Our Clients

  • US Army Corps of Engineers  (Superfund Project)
  • King of Prussia Technical Corporation Site PRP Group (Superfund Project)
  • Springfield Township Site PRP Group (Superfund Project)
  • US Naval Facilities Engineering
  • United States Department of Energy
  • Westinghouse Hanford Company
  • DuPont
  • Daimler-Chrysler
  • Eco Recycling Systems (France)
  • City of Montreal (Canada)
  • HERA AG Ambiental (Spain)
  • BEFESA Gestion de Residuos Industriales (Spain)
  • The Monsanto Company
  • Honeywell International
  • Parsons Engineering Science, Inc.
  • RMI Environmental Services
  • ELM Group
  • Hoffman La Roche
  • Langan Engineering
  • Troy Chemical Company
  • Penbrook Homes / Abito

Thermal Desorption

ART and its associates can provide Low Temperature Thermal Desorption (LTTD) or High Temperature Thermal Desorption (HTTD) thermal desorption plants. A wide range of indirect and direct heated mobile and stationary systems is available. Treatment capacity ranges from 2 tph to 50 tph.  Each plant is backed up with production rate and performance guarantees which are the best available in the business. Laboratory process testing is available.

Thermal desorption is a physical separation process. Contaminated soil or wastes are heated in a rotary dryer (kiln) to volatilize water and organic contaminants. A carrier gas transports volatilized water and organics to the gas treatment system. The offgas is then treated to recover or destroy the contaminants. Two basic types of thermal desorption systems are available: Direct Fired and Indirect Fired.


Direct Fired:  Direct fired thermal desorption systems have been used extensively over the years for petroleum contaminated soils and waste treatment. The contaminants transfer into the offgas which is directed to a thermal oxidizer for final destruction of the volatilized organics. Direct fired thermal desorption systems can also be used for treatment of soils and wastes contaminated with RCRA hazardous wastes including chlorinated solvents, pesticides and PCB's. When treating chlorinated compounds, the addition of a quench and scrubber after the oxidizer is typically required.  Typical solids temperature is around 750 to 900 F depending on the material of construction of the cylinder. Total residence time ranges from 3 to 15 minutes. Contaminants are destroyed in an oxidizer. Particulates are removed from the air stream by conventional particulate removal equipment, such as wet scrubbers and a baghouse.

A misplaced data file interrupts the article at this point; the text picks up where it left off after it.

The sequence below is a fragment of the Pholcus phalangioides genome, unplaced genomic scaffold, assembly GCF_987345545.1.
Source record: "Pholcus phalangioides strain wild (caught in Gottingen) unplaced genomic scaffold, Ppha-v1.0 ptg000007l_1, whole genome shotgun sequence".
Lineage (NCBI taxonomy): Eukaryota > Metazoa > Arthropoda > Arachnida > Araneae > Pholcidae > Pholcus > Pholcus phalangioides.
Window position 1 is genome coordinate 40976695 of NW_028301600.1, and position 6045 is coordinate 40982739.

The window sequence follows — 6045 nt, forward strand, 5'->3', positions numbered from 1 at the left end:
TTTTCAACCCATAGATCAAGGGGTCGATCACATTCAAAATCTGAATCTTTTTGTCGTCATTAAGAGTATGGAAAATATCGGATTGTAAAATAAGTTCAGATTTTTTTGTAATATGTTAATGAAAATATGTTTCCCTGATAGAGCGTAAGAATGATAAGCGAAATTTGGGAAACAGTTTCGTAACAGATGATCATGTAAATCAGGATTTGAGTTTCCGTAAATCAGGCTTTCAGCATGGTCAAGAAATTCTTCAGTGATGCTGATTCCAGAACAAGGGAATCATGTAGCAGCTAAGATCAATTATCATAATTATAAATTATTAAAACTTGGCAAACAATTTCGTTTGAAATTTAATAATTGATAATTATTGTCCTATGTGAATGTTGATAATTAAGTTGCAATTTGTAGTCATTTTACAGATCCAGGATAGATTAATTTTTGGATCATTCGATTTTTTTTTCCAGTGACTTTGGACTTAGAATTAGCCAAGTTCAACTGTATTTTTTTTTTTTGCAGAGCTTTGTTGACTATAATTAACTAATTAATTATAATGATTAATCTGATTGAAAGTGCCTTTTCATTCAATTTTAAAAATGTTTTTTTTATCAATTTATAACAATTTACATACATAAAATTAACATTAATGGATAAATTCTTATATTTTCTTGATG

Indirect Fired: An indirect fired thermal desorption system consists of a double wall inclined rotary dryer (kiln). The heat transfer mechanism is via conduction through the cylinder wall. In this type of system neither the flame nor the products of combustion can contact the feed solids or the offgas. Think of it as a rotating pipe inside a furnace with both ends sticking outside of the furnace. With a carbon steel shell, the maximum solids temperature is around 1,000 F; with special alloy cylinders temperatures of 1,800 F are attainable. Total residence time in this type of desorber normally ranges from 30 to 120 minutes. Contaminants can be either condensed from the gas stream and/or destroyed in an thermal oxidizer. Particulates are removed from the air stream by conventional particulate removal equipment, such as wet scrubbers and a baghouse.

Based on the operating temperature of the desorber, thermal desorption processes can be categorized into two groups: Low Temperature Thermal Desorption (LTTD) and High Temperature Thermal Desorption (HTTD)

Low Temperature Thermal Desorption (LTTD)

In LTTD, wastes are heated to between 90 and 320 C (200 to 600 F). LTTD is a full-scale technology that has been proven successful for remediating petroleum hydrocarbon contamination in all types of soil. The target contaminant groups for LTTD systems are nonhalogenated VOCs and fuels. The technology can be used to treat Semi Volatile Organic Compound (SVOCs) at reduced effectiveness. Decontaminated soil retains its physical properties. Unless being heated to the higher end of the LTTD temperature range, organic components in the soil are not damaged, which enables treated soil to retain the ability to support future biological activity.

High Temperature Thermal Desorption (HTTD)

HTTD is a full-scale technology in which wastes are heated to 320 to 560 C (600 to 1,000 F). HTTD is frequently used in combination with incineration, solidification/stabilization, or dechlorination, depending upon site-specific conditions. The technology has proven it can produce a final contaminant concentration level below 5 mg/kg for the target contaminants identified. The target contaminants for HTTD are SVOCs, PAHs, PCBs, and pesticides (DDT); however, VOCs and fuels also may be treated, but treatment may be less cost-effective. Volatile metals may be removed by HTTD systems. The presence of chlorine can affect the volatilization of some metals, such as lead. The process is applicable for the separation of organics from refinery wastes, coal tar wastes, wood-treating wastes, creosote-contaminated soils, hydrocarbon-contaminated soils, mixed (radioactive and hazardous) wastes, synthetic rubber processing waste, pesticides and paint wastes.